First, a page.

EXECUTIVE SUMMARY

A new report indicates that the percentage of adults ages 18-26 years who received one or more doses of human papillomavirus (HPV) vaccine nearly doubled between 2013 and 2018. Over the same period, the percentage of adults in the same age category who received the recommended number of doses of HPV vaccine increased from 13.8% to 21.5%.

The percentage of women from 2013-2018 who received one or more doses increased from 36.8% in 2013 to 53.6% in 2018, while the percentage of men more than tripled from 7.7% to 27%.

Among adults who received one or more doses of HPV vaccine, data indicated that women were more likely than men to have received their first dose of HPV vaccine at or before the recommended age of 12 years.

Results of a new report indicate that the percentage of adults ages 18-26 years who received one or more doses of human papillomavirus (HPV) vaccine nearly doubled between 2013 and 2018. The percentage of adults in the same age category who received the recommended number of doses of HPV vaccine increased from 13.8% to 21.5%.1

Authors of the report from the National Center for Health Statistics revealed that the percentage of women from 2013-2018 who received one or more doses increased from 36.8% in 2013 to 53.6% in 2018, while the percentage of men more than tripled from 7.7% to 27%.1

One Dose May Provide Protection

Among adults who received one or more doses of HPV vaccine, data indicated that women were more likely than men to have received their first dose of HPV vaccine at or before the recommended age of 12 years. Since vaccination recommendations were issued in 2006 for girls and 2011 for boys, researchers explained that the differences in dates may explain the differences in numbers.1

Findings from a new study published by researchers at the University of Texas Health Science Center at Houston suggest that one dose of the HPV vaccine may prevent infection.2 However, it is not time to change current practice, explained senior author Ashish Deshmukh, PhD, MPH, an assistant professor at the university’s School of Public Health. Global HPV vaccine coverage rates currently register at less than 10% due to poor vaccine uptake rates in many resource-limited countries, notes Deshmukh. Even administering the initial dose to boys and girls is a “big challenge” in several countries, and many teens fail to complete the recommended series due to a lack of infrastructure needed to administer them, Deshmukh says.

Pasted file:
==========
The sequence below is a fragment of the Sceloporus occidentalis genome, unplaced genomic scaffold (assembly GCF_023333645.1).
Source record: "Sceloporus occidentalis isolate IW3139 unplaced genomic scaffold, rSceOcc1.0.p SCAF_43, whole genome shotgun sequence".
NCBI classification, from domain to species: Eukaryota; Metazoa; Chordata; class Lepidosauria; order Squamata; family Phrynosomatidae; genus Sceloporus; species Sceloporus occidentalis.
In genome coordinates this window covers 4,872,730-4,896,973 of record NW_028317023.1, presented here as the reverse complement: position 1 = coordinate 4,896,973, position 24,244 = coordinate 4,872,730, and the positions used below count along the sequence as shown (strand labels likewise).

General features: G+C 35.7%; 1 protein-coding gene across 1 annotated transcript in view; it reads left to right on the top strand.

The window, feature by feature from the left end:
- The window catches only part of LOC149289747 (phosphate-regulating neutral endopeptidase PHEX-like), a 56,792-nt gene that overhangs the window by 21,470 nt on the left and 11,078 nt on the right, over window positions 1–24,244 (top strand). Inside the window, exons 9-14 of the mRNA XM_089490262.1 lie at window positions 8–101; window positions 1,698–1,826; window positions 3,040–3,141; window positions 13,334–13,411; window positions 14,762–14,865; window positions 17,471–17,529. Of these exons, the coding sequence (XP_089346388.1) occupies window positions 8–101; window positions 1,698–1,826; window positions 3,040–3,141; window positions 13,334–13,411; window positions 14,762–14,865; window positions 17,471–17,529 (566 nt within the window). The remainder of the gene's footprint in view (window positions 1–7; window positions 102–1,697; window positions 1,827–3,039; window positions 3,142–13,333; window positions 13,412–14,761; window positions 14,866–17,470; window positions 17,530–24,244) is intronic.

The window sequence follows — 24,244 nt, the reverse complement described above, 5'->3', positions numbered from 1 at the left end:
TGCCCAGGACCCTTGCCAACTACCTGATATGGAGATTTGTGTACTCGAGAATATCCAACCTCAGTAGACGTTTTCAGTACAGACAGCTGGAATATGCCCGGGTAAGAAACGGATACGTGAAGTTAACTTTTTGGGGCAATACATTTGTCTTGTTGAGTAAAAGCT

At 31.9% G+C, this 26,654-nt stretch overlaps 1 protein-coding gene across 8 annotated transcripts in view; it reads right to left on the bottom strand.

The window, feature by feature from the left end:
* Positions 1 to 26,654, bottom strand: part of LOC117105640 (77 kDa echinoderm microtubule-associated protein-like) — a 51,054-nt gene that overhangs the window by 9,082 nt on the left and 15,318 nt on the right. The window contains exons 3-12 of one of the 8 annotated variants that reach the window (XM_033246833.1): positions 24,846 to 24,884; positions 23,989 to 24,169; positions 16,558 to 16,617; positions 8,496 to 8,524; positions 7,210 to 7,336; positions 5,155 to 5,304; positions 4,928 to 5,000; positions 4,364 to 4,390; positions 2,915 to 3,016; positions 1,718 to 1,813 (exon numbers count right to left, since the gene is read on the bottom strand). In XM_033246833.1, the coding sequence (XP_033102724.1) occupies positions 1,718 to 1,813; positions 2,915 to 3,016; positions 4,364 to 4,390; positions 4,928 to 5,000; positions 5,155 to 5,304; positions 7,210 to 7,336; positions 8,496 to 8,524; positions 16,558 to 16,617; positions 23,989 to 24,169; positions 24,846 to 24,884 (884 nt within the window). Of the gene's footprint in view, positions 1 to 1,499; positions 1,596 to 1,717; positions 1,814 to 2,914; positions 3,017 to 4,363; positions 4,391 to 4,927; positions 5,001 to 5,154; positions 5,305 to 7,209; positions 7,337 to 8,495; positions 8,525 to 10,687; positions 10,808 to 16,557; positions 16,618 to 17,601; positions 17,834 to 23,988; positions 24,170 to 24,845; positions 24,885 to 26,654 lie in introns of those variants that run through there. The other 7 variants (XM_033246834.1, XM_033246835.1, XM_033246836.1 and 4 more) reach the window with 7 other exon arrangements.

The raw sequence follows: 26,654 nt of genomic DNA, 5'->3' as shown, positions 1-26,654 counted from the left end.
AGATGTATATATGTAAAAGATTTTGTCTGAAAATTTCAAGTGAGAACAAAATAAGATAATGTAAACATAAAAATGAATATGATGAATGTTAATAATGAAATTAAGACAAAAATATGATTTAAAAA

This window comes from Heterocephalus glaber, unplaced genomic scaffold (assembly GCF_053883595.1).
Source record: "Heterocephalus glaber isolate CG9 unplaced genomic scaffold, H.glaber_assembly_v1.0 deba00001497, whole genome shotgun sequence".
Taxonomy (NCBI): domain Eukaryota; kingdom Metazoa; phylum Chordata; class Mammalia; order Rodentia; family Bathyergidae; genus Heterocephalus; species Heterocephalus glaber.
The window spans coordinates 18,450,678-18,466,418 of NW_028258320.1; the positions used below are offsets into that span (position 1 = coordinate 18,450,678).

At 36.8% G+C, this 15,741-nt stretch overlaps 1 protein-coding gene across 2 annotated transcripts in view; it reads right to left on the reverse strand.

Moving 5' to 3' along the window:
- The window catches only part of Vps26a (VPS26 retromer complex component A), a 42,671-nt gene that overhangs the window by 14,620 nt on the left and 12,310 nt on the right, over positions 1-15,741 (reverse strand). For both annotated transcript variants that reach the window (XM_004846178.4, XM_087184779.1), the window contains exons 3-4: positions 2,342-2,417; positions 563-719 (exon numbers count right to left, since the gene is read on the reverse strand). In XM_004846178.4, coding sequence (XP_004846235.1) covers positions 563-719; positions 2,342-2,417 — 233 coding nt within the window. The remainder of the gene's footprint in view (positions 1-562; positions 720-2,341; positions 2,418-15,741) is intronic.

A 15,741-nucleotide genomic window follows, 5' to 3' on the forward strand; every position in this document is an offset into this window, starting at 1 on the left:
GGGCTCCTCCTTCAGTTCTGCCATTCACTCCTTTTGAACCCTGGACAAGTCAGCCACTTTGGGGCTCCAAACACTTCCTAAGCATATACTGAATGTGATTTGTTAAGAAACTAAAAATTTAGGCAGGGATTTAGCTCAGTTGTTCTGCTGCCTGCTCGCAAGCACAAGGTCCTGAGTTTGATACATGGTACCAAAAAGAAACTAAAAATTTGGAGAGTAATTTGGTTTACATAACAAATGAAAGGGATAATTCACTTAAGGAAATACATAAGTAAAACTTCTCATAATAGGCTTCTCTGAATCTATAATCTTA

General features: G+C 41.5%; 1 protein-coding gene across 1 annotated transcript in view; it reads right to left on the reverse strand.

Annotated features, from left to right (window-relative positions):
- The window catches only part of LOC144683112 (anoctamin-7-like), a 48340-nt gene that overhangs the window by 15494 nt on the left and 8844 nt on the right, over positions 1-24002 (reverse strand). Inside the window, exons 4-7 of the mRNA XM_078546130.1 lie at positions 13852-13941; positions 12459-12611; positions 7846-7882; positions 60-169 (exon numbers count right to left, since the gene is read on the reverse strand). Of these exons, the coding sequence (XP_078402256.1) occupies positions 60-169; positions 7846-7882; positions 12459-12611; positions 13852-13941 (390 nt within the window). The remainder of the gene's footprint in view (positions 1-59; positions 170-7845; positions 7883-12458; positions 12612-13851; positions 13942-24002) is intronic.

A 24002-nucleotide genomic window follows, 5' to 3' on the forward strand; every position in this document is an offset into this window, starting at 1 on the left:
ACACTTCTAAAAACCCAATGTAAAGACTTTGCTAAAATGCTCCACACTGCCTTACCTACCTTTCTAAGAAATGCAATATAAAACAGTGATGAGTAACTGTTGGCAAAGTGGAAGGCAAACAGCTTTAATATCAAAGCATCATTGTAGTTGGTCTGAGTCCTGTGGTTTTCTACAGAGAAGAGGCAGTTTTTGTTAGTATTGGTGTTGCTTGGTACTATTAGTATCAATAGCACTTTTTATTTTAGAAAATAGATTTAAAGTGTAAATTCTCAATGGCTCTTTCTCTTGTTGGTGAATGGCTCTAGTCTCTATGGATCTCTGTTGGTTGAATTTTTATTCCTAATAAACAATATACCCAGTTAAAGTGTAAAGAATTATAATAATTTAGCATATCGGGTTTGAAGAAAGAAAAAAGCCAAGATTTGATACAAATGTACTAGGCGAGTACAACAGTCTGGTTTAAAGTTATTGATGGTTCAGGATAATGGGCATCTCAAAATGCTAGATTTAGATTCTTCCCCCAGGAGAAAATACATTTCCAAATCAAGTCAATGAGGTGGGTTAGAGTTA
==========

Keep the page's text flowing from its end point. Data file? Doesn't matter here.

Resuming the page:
“If ongoing clinical trials provide evidence regarding sustained benefits of a one-dose regimen, then implications of single-dose strategy could be substantial for reducing the burden of these cancers globally,” said Deshmukh in a statement.3

Time to End HPV-Related Cancers

In July 2019, the Association of American Cancer Institutes, American Association for Cancer Research, the Biden Cancer Initiative, and Moffitt Cancer Center hosted a congressional briefing, called Let’s End HPV-related Cancers, in Washington, DC. The briefing served as a call to action for policymakers and other stakeholders to help eliminate cervical cancer and other cancers caused by HPV.

Through high vaccine coverage and widespread participation in cervical cancer screening and treatment programs, prevention specialists hope to meet the following Department of Health and Human Services “Healthy People 2020” goals:

• vaccinate more than 80% of females and males ages 13-15 years,

• screen 93% of eligible females for cervical cancer;

• provide prompt follow-up and treatment of females who screen positive for high-grade cervical precancerous lesions.

Diagnoses Across All Age Groups

People are being diagnosed with HPV-related cancers as early as their 20s, through their 40s and 50s, and even later, Caroline Billingsley, MD, a University of Cincinnati Health gynecologic oncologist and assistant professor of obstetrics and gynecology at the University of Cincinnati College of Medicine, said in a statement.4 The FDA recently approved the expanded use of the HPV vaccine to include individuals through age 45, she stated.5

Recommendations from the CDC call for boys and girls ages 9-14 years to receive the two-dose HPV immunization. A three-dose schedule is recommended if the first dose was given on or after the 15th birthday.6

“The goal is to reduce the HPV virus and prevent, or lessen, the incidence of related cancers in males and females of current and future generations,” said Billingsley.4

REFERENCES

  1. Boersma P, Black LI. Human papillomavirus vaccination among adults aged 18-26, 2013-2018. National Centers for Health Statistics Data Brief 2020. Available at: https://bit.ly/3aRoTYz.
  2. Sonawane K, Nyitray AG, Nemutlu GS, et al. Prevalence of human papillomavirus infection by number of vaccine doses among US women. JAMA Netw Open 2019;2:e1918571.
  3. University of Texas Health Science Center at Houston. Women with single dose of HPV vaccine gain similar protection as multiple doses, Dec. 27, 2019. Available at: https://bit.ly/2FYhXdz.
  4. University of Cincinnati College of Medicine. HPV vaccine: No longer just for teens, Jan. 12, 2020. Available at: https://bit.ly/3a9D22K.
  5. Meites E, Szilagyi PG, Chesson HW, et al. Human papillomavirus vaccination for adults: Updated recommendations of the Advisory Committee on Immunization Practices. MMWR Morb Mortal Wkly Rep 2019;68:698-702.
  6. Meites E, Kempe A, Markowitz LE. Use of a 2-dose schedule for human papillomavirus vaccination — updated recommendations of the Advisory Committee on Immunization Practices. MMWR Morb Mortal Wkly Rep 2016;65:1405-1408.